Anything else of interest to libertarians? Well, O'Rourke has been known to consort in a friendly way with the Rep. Justin Amash (R–Mich.). Like Amash, he has been a persistent critic of U.S. interventionism abroad:
[A] member of the House Armed Services Committee, [O'Rourke is] a withering critic of both the Iraq and Libya interventions ("two incredibly ill-conceived regime change wars "), opposed bombing Syria, and has consistently called on Congress to end the open-ended post-9/11 Authorization for Use of Military Force ("blank check for endless war") and reassert its war-declaration powers. "Troubling, unconstitutional, to be at war in Iraq, Syria, Libya, Yemen & Somalia, in addition to Afghanistan, w/out informed authorization," he tweeted in 2017. "Why do we have such a hard time admitting the West's role and culpability in the problems in the Middle East?" he wrote in 2016.
He also greeted the entrance of Sen. Bernie Sanders (I–Vt.) into the race by declaring that "I'm a capitalist," though this was only days after gushing over the Green New Deal. And as I wrote earlier this month,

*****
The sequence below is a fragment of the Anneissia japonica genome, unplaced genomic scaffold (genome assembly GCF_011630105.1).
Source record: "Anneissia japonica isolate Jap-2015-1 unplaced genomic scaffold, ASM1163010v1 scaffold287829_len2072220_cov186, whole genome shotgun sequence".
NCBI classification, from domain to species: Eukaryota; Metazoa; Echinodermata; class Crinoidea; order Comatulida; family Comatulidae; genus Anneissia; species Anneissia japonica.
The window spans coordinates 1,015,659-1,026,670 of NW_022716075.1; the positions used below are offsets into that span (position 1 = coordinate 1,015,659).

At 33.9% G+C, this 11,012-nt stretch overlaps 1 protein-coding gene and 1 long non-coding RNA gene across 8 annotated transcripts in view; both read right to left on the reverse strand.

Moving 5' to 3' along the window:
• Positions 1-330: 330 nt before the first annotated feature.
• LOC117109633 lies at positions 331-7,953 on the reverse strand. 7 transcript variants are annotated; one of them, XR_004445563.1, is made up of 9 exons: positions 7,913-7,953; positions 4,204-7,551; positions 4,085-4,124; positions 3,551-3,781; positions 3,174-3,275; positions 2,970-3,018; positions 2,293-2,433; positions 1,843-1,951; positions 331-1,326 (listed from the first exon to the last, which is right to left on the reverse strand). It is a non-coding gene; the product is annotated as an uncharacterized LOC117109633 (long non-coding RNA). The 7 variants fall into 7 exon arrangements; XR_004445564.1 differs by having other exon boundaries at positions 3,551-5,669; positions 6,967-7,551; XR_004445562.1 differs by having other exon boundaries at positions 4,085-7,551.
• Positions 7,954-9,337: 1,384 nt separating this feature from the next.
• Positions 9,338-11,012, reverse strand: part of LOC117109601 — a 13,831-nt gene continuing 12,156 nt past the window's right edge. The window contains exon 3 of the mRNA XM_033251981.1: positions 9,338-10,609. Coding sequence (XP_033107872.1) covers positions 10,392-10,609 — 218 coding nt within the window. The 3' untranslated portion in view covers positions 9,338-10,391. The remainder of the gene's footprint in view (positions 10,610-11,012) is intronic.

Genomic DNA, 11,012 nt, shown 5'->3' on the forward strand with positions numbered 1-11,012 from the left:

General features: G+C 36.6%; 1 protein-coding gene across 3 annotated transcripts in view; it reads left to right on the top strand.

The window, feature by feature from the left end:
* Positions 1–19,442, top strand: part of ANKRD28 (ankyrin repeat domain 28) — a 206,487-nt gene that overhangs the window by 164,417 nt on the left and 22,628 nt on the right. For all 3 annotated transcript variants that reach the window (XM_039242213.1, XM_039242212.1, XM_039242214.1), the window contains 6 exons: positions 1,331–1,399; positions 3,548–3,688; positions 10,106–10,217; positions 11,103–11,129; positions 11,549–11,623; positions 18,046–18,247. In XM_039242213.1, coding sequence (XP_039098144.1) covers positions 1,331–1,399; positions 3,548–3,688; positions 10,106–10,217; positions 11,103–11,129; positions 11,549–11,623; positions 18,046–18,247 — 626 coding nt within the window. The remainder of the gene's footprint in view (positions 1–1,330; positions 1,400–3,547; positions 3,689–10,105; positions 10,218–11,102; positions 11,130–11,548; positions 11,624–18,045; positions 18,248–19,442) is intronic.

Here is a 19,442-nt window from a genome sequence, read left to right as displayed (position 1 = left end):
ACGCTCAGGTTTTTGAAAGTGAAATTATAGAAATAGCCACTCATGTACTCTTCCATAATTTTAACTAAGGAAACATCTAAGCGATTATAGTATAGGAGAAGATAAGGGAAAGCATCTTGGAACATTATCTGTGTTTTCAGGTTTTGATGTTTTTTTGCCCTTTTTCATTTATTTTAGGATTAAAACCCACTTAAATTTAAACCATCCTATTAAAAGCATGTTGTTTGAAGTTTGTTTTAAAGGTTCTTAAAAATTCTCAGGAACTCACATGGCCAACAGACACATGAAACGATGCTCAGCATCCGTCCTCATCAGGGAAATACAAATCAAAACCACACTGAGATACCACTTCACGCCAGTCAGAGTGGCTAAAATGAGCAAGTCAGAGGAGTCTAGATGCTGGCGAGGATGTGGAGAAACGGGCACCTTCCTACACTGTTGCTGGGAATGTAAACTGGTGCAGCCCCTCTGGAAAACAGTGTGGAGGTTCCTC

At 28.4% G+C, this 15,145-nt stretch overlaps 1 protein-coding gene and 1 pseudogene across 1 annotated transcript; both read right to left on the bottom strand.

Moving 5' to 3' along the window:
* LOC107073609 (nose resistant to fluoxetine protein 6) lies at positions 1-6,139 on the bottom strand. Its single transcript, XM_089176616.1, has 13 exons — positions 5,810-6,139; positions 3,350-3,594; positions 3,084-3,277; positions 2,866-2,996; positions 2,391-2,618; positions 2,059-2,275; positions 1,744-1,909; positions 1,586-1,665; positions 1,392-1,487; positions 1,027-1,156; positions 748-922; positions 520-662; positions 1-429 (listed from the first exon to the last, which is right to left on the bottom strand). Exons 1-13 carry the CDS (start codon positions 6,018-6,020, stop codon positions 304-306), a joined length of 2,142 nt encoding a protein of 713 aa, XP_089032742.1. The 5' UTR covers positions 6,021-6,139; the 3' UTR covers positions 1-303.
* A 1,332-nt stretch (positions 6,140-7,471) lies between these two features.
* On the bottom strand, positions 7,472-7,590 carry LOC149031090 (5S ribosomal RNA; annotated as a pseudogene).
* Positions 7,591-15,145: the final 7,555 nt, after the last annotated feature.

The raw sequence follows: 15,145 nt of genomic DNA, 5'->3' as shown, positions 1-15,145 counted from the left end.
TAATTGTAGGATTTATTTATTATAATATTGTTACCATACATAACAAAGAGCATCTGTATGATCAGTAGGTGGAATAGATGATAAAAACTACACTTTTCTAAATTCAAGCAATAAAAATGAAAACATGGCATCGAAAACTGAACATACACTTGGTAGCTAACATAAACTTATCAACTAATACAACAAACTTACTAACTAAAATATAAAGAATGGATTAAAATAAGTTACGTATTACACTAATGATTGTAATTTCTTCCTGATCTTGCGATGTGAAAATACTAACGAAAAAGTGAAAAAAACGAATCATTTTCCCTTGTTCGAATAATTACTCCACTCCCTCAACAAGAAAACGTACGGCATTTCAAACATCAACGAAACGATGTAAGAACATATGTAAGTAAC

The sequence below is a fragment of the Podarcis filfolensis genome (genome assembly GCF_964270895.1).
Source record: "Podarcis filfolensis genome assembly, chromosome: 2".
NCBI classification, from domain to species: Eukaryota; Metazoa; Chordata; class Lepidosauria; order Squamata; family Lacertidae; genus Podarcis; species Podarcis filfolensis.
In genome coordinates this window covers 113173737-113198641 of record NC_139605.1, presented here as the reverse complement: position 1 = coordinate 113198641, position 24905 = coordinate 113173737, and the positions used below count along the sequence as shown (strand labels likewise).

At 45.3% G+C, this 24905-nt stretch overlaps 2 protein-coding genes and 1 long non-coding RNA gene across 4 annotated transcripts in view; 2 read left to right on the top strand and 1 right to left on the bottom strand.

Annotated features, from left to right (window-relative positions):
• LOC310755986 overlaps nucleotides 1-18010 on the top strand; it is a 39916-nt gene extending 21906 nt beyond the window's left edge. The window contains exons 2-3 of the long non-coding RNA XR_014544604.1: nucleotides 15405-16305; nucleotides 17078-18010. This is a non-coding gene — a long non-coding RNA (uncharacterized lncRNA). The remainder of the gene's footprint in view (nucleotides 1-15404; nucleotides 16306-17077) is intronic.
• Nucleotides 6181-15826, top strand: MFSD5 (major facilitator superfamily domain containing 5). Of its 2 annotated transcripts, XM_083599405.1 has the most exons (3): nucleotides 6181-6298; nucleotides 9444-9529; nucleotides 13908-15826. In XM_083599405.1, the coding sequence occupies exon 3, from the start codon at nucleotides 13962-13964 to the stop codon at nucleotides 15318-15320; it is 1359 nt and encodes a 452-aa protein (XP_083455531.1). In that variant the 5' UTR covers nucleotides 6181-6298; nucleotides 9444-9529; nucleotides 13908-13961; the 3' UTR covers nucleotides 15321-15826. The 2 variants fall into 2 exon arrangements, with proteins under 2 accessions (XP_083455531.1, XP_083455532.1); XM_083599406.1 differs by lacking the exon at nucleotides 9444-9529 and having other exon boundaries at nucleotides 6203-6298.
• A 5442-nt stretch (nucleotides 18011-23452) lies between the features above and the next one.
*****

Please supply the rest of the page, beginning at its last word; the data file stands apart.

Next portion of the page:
[L]ike vanishingly few politicians from either major party, O'Rourke speaks as if there are budgetary constraints on the federal level. "We are $21 trillion in debt," he lamented at a town hall in December, commenting further that "we are projected to add $1 trillion in deficit spending to that debt just in this next fiscal year." He's also a comparatively lonely pro-trade voice in the Democratic field.
Chances are that not much of O'Rourke's policy priors will be discussed in the coming days, if ever. Not when the commanding heights of the Conde Nast empire are disgorging Gen X hagiography like this:
[I]n the O'Rourke living room, a floor-to-ceiling bookshelf contains a section for rock memoirs (Bob Dylan's Chronicles, a favorite) and a stack of LPs (the Clash, Nina Simone) but also a sizable collection of presidential biographies, including Robert Caro's work on Lyndon B. Johnson. Arranged in historical order, the biographies suggest there's been some reflection on the gravity of the presidency. But there's also some political poetry to it, a sense that O'Rourke might be destined for this shelf. He has an aura.
Conservative trolls will have a field day at this and other unintentional embarrassments. But one also can smell just a whiff of fear. If somehow O'Rourke can recapture the history-making fundraising and liberal knee-weakening prowess that he exhibited in 2018, if his Up With People shtick can mask his comparative centrism enough to win a Democratic primary in a socialist year, then Republicans might face a tough challenge in reelecting a persistently unpopular president. Beto O'Rourke is a target-rich environment for mockery, yes, and mockery may also be the best weapon for taking out what could be a formidable candidate.
Photo Credit: Carol Guzy/ZUMA Press/Newscom